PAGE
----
My maid and I are very heartbroken over this. My maid who is more familiar with the family, is still in touch with their family maid. It is through her that we receive updates on the girl’s condition. All of us wanted to help in anyway that we can but no one knows how best to approach the family since the parents are adamant about not accepting help and not allowing visitors or phone calls. All these were told to us by the family maid. Nothing we could say or do seems right in light of the situation. I don’t blame the parents for wanting to be left alone or even for feeling angry. They had been put through fire and hell not once but twice. They girl is their only child left. They have every right to feel cheated and disappointed with life and with God. I am just very concerned for the girl’s emotional and psychological well being as well besides her mysterious condition. It is not healthy for a young child to be cut off like that. The other day, I heard from my maid that the girl doesn’t behave like she used to anymore; that sometimes she will have wild mood swings and even laugh to herself. It just breaks my heart hearing it.

If any of you reading this are people of prayer, please join me in prayer for Victoria. I tried a new way of prayer yesterday, called Praying in Color and will be dropping it into her mailbox tonight. I hope it will bring some encouragement to the parents and cheer to the child.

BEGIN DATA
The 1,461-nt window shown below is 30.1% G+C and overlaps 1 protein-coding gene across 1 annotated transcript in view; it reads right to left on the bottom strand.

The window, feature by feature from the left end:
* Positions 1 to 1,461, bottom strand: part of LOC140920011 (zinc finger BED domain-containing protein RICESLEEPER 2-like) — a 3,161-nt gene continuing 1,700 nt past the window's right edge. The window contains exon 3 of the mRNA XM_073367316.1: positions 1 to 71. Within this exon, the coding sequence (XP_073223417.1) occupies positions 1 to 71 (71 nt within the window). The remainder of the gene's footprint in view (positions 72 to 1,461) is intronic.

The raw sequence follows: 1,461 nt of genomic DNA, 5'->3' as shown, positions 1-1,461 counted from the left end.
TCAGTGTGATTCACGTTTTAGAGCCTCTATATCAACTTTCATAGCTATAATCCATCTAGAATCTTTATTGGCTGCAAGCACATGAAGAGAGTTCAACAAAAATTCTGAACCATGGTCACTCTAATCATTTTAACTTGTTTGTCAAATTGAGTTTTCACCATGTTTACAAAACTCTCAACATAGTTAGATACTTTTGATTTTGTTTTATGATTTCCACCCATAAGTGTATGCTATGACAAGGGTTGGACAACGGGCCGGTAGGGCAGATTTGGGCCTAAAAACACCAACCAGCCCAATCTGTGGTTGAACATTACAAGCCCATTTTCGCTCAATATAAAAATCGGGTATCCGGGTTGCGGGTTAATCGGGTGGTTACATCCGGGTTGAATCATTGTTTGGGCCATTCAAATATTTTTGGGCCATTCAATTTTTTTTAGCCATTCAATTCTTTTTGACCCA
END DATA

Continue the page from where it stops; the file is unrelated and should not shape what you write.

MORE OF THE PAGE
Praying for Victoria




I have news to share and it is already 2 weeks overdue!

My Dad’s long search for God had finally come to an end. He had reached a decision. After more than 2 decades of searching for answers to the inner most need of the human soul, the need for a meaningful spiritual existence, he had taken the Pascal’s Wager and decided to place his stake on Christ! It was a surreal moment seeing him make his way through the crowd in response to the grace of God, the gift of salvation, Jesus Christ himself. It was unbelievable given his past resistance. We discovered later that he still does not have all the answers to his satisfaction but I guess what he had was enough to take the leap of faith. What can I say, truly God is faithful to save us and our whole household.